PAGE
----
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Crypto Corner

Editors: Peter Gutmann, | David Naccache, | Charles C. Palmer,

Analysis of a Hardware Security Modules

High-Availability Setting
Benedikt Kppel and Stephan Neuhaus | ETH Zurich

ardware security modules

(HSMs), also called cryptographic accelerators, enable secure
and fast cryptographic operations.
They do the former by keeping
cryptographic-key material in special nonvolatile memory designed
to erase its content when its tampered with. They do the latter with
circuits that facilitate arithmetic
with long integers, on which much
public-key cryptography is based.
Consequently, HSMs are used to
generate keys and certificates, store
keys, and sign documents.
Whereas having one HSM is
good, having more of them in coordination would be even better. If we
replicate the keys across HSMs, we
can use them for load balancing at
high-traffic times, and the system
can continue to operate even if several HSMs fail. We call a group of
cooperating HSMs an HA group.
At the same time, HA groups
introduce risks because coordinating separate HSMs requires
exchanging state that the HSM previously managed itself. In particular, HSMs must be synchronized
to ensure they have the same key
material. Without a trusted out-ofband channel between HSMs, this
situation will necessarily expose
that key material to potential eavesdroppers. Therefore, that material
must be protected.
Thus, we have the following security requirements, derived from
the principle that the HA group

1540-7993/13/$31.00 2013 IEEE

should have the same security properties as a single HSM:

Material that was originally confidential should remain confidential in the high-availability setup,
even when its shared among
When an HSM joins or leaves an
HA group, a synchronization protocol should ensure that the group
functions at least as well as before.
Here, we look at a specific HSM.
(We dont disclose vendor and
product details because we worked
under a nondisclosure agreement.)
This HSM is certified at the highest security level of FIPS (Federal
Copublished by the IEEE Computer and Reliability Societies

Information Processing Standard)

PUB 140-2, Security Requirements
for Cryptographic Modules.1 It has
also undergone validation by the
Cryptographic Module Validation
Program (
Validation is guided by a security
policy stating the security guarantees that the HSM aims to fulfill. Nevertheless, problems occur
when the HSM is part of an HA
groupthat is, when its in a highavailability setting.


The HSM is a one-rack-unit, 19-inch

rack-mount appliance. It supports
Public-Key Cryptography Standard
#11,2 Microsofts CryptoAPI3 and
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Crypto Corner

CryptoAPI Next Generation,4 and

Java Cryptography Architecture5
and Java Cryptography Extension.6
A number of cryptographic tokens
control the HSMs setup, operation,
and backup.
To limit the effects of a compromise or theft of any of the tokens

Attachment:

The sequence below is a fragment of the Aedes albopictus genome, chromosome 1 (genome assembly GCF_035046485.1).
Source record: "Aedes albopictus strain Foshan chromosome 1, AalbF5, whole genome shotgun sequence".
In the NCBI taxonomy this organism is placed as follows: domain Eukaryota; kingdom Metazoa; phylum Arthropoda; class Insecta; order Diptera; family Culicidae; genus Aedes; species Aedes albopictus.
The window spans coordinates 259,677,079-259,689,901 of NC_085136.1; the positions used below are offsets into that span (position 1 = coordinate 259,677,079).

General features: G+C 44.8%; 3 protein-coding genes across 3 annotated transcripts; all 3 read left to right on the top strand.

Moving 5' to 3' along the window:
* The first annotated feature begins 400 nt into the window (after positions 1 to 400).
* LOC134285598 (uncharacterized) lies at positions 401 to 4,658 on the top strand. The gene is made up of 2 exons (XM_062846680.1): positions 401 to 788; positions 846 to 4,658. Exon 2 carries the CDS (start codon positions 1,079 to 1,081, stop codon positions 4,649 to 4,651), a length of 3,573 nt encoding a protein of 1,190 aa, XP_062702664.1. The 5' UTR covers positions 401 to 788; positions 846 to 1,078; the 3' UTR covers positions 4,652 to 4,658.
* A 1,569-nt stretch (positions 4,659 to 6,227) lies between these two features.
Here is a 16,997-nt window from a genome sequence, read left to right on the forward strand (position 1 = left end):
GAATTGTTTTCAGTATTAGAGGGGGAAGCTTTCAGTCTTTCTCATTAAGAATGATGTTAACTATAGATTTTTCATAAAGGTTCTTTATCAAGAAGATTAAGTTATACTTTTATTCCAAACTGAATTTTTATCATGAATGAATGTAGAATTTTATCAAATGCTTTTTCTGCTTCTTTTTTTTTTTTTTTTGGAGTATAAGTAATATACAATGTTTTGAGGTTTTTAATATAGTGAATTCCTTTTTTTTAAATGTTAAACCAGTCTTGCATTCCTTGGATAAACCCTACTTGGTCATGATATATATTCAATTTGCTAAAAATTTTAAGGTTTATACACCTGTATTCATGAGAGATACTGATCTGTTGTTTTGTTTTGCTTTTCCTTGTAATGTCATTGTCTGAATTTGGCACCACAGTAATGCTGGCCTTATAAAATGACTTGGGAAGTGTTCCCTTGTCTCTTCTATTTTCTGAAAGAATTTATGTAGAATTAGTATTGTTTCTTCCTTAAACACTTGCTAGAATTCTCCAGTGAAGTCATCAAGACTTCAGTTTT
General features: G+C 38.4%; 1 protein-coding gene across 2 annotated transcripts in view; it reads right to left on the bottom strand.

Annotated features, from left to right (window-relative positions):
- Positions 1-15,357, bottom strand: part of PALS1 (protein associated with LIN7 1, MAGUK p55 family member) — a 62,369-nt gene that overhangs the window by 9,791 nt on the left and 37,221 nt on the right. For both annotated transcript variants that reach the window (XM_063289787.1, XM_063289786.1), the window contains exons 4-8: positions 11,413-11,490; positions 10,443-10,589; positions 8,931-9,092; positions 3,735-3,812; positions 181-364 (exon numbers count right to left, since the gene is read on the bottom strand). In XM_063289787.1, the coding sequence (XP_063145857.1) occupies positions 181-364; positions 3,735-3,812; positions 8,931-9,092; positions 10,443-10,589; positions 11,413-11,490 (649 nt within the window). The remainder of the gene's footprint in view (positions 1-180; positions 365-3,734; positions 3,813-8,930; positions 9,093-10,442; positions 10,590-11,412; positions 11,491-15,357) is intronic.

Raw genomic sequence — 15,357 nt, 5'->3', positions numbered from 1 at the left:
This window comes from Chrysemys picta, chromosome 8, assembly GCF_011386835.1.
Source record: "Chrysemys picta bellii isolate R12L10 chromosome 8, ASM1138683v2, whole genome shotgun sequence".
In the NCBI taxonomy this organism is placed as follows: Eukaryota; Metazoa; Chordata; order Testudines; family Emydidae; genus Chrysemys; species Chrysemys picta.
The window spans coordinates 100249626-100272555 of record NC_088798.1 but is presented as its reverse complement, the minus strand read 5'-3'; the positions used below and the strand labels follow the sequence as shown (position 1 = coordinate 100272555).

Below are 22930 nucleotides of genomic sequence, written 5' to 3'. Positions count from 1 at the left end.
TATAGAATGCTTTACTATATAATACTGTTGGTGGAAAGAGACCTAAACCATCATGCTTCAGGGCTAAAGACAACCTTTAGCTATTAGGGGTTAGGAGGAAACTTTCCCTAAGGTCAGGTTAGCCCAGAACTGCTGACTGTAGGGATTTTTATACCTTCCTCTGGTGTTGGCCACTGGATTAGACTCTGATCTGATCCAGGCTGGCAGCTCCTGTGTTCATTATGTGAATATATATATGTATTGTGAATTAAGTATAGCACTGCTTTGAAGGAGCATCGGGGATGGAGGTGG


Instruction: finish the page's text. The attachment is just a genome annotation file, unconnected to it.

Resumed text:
and to discourage fraud and prevent error, the HSM is set up such
that any security-sensitive operation
needs at least two of these tokens.
The idea is to enable separation of
duties, or the four-eyes principle.
But because the tokens act as capabilities, they can, of course, be given
to the same person.


The HSMs designers decided to

handle HA group creation and management exclusively in software. The
HSMs themselves operate independently, unaware theyre part of an
HA group. A client library handles
state management and replication.
As long as the library is loaded, state
replication is automatic, even across
multiple programs that reference the
library. Unlike true distributed systems, which dont have a global view
of the systems state, this mode of
operation allows centralized control.
However, this potentially simpler operation comes at a cost. First,
it partially negates the high availability that comes from redundant
operation of several HSMs, creating
a single point of failure. If the client
library crashes, the entire HA group
is lost. Second, although operations
are potentially simpler than in a true
distributed setting, they still must be
carefully designed and implemented.
They must take into account all likely
failure scenarios and guarantee safe
operation even in unlikely scenarios.

Undeleting Keys
Normally, the library will correctly
handle an HSM that drops out and
later rejoins the group. It replays the
operations that have been done on

IEEE Security & Privacy

the group but not on the droppedout HSM. Consider this sequence
of events, with HSMs A and B:
1. A, B, and the library are online
and working.
2. B fails and drops out.
3. The application initiates a key
deletion, and the client library
instructs A to delete a key.
4. B rejoins the HA group.
5. The client tells B to delete the
same key that A deleted.
However, if the library crashes
while deleting a key, it wont handle
the case correctly. Consider this
sequence of events:
1. A, B, and the library are online
and working.
2. B fails and drops out.
3. The client instructs A to delete
a key.
4. The client crashes.